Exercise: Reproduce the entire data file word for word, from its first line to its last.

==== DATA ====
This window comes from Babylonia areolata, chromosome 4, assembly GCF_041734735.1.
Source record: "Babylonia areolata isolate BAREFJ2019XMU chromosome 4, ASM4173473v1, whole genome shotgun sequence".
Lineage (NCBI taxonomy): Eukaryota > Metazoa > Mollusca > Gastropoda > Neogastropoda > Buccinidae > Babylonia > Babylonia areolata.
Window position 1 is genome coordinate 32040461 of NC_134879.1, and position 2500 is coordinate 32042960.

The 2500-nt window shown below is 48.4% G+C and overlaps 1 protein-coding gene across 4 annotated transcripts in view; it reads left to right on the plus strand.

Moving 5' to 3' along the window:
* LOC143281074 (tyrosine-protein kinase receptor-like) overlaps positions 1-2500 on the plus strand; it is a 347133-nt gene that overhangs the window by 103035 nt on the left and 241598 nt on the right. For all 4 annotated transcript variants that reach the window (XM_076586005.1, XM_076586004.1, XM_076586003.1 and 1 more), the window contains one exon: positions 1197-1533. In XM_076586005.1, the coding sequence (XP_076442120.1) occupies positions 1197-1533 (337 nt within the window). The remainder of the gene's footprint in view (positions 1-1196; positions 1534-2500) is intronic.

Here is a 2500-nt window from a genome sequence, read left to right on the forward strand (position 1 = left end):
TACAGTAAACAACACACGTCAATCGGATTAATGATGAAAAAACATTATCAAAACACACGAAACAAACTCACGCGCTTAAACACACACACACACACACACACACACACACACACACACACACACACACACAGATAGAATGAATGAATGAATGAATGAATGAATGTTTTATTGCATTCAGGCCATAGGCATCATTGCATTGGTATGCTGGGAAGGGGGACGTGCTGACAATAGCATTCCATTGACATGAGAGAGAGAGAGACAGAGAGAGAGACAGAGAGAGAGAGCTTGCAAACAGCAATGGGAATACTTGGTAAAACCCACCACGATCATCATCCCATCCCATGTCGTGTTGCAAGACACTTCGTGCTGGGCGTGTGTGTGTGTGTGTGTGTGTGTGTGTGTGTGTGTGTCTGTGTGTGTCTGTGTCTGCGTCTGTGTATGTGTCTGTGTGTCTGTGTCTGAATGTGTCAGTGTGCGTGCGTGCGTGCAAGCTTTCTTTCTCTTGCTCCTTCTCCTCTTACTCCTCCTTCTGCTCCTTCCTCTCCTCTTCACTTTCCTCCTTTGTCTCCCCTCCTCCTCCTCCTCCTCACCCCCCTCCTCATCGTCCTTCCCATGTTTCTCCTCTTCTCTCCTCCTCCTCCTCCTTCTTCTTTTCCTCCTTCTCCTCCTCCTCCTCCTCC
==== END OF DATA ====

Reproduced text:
This window comes from Babylonia areolata, chromosome 4, assembly GCF_041734735.1.
Source record: "Babylonia areolata isolate BAREFJ2019XMU chromosome 4, ASM4173473v1, whole genome shotgun sequence".
Lineage (NCBI taxonomy): Eukaryota > Metazoa > Mollusca > Gastropoda > Neogastropoda > Buccinidae > Babylonia > Babylonia areolata.
Window position 1 is genome coordinate 32040461 of NC_134879.1, and position 2500 is coordinate 32042960.

The 2500-nt window shown below is 48.4% G+C and overlaps 1 protein-coding gene across 4 annotated transcripts in view; it reads left to right on the plus strand.

Moving 5' to 3' along the window:
* LOC143281074 (tyrosine-protein kinase receptor-like) overlaps positions 1-2500 on the plus strand; it is a 347133-nt gene that overhangs the window by 103035 nt on the left and 241598 nt on the right. For all 4 annotated transcript variants that reach the window (XM_076586005.1, XM_076586004.1, XM_076586003.1 and 1 more), the window contains one exon: positions 1197-1533. In XM_076586005.1, the coding sequence (XP_076442120.1) occupies positions 1197-1533 (337 nt within the window). The remainder of the gene's footprint in view (positions 1-1196; positions 1534-2500) is intronic.

Here is a 2500-nt window from a genome sequence, read left to right on the forward strand (position 1 = left end):
TACAGTAAACAACACACGTCAATCGGATTAATGATGAAAAAACATTATCAAAACACACGAAACAAACTCACGCGCTTAAACACACACACACACACACACACACACACACACACACACACACACACACACAGATAGAATGAATGAATGAATGAATGAATGAATGTTTTATTGCATTCAGGCCATAGGCATCATTGCATTGGTATGCTGGGAAGGGGGACGTGCTGACAATAGCATTCCATTGACATGAGAGAGAGAGAGACAGAGAGAGAGACAGAGAGAGAGAGCTTGCAAACAGCAATGGGAATACTTGGTAAAACCCACCACGATCATCATCCCATCCCATGTCGTGTTGCAAGACACTTCGTGCTGGGCGTGTGTGTGTGTGTGTGTGTGTGTGTGTGTGTGTGTGTCTGTGTGTGTCTGTGTCTGCGTCTGTGTATGTGTCTGTGTGTCTGTGTCTGAATGTGTCAGTGTGCGTGCGTGCGTGCAAGCTTTCTTTCTCTTGCTCCTTCTCCTCTTACTCCTCCTTCTGCTCCTTCCTCTCCTCTTCACTTTCCTCCTTTGTCTCCCCTCCTCCTCCTCCTCCTCACCCCCCTCCTCATCGTCCTTCCCATGTTTCTCCTCTTCTCTCCTCCTCCTCCTCCTTCTTCTTTTCCTCCTTCTCCTCCTCCTCCTCCTCC